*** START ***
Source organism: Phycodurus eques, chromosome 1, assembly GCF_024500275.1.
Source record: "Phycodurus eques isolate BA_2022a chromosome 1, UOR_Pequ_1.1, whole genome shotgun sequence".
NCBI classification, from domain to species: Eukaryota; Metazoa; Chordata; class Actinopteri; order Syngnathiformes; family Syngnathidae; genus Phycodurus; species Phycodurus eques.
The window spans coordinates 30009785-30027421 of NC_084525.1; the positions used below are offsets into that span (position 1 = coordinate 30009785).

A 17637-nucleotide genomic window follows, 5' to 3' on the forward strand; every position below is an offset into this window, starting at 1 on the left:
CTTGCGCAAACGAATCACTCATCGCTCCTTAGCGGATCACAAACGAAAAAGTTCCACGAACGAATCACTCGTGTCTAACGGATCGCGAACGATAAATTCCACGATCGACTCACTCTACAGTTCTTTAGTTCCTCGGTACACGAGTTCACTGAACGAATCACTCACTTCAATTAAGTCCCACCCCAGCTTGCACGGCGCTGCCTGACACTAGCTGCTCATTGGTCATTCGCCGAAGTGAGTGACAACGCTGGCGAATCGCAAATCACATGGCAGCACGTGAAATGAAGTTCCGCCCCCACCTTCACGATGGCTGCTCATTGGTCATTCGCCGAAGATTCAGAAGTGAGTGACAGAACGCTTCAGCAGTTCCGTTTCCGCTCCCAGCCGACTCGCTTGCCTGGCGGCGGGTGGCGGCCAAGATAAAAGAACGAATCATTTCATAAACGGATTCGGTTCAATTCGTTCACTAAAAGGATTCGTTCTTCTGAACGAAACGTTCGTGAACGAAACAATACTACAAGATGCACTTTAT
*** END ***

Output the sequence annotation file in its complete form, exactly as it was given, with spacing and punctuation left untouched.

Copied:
Source organism: Phycodurus eques, chromosome 1, assembly GCF_024500275.1.
Source record: "Phycodurus eques isolate BA_2022a chromosome 1, UOR_Pequ_1.1, whole genome shotgun sequence".
NCBI classification, from domain to species: Eukaryota; Metazoa; Chordata; class Actinopteri; order Syngnathiformes; family Syngnathidae; genus Phycodurus; species Phycodurus eques.
The window spans coordinates 30009785-30027421 of NC_084525.1; the positions used below are offsets into that span (position 1 = coordinate 30009785).

A 17637-nucleotide genomic window follows, 5' to 3' on the forward strand; every position below is an offset into this window, starting at 1 on the left:
CTTGCGCAAACGAATCACTCATCGCTCCTTAGCGGATCACAAACGAAAAAGTTCCACGAACGAATCACTCGTGTCTAACGGATCGCGAACGATAAATTCCACGATCGACTCACTCTACAGTTCTTTAGTTCCTCGGTACACGAGTTCACTGAACGAATCACTCACTTCAATTAAGTCCCACCCCAGCTTGCACGGCGCTGCCTGACACTAGCTGCTCATTGGTCATTCGCCGAAGTGAGTGACAACGCTGGCGAATCGCAAATCACATGGCAGCACGTGAAATGAAGTTCCGCCCCCACCTTCACGATGGCTGCTCATTGGTCATTCGCCGAAGATTCAGAAGTGAGTGACAGAACGCTTCAGCAGTTCCGTTTCCGCTCCCAGCCGACTCGCTTGCCTGGCGGCGGGTGGCGGCCAAGATAAAAGAACGAATCATTTCATAAACGGATTCGGTTCAATTCGTTCACTAAAAGGATTCGTTCTTCTGAACGAAACGTTCGTGAACGAAACAATACTACAAGATGCACTTTAT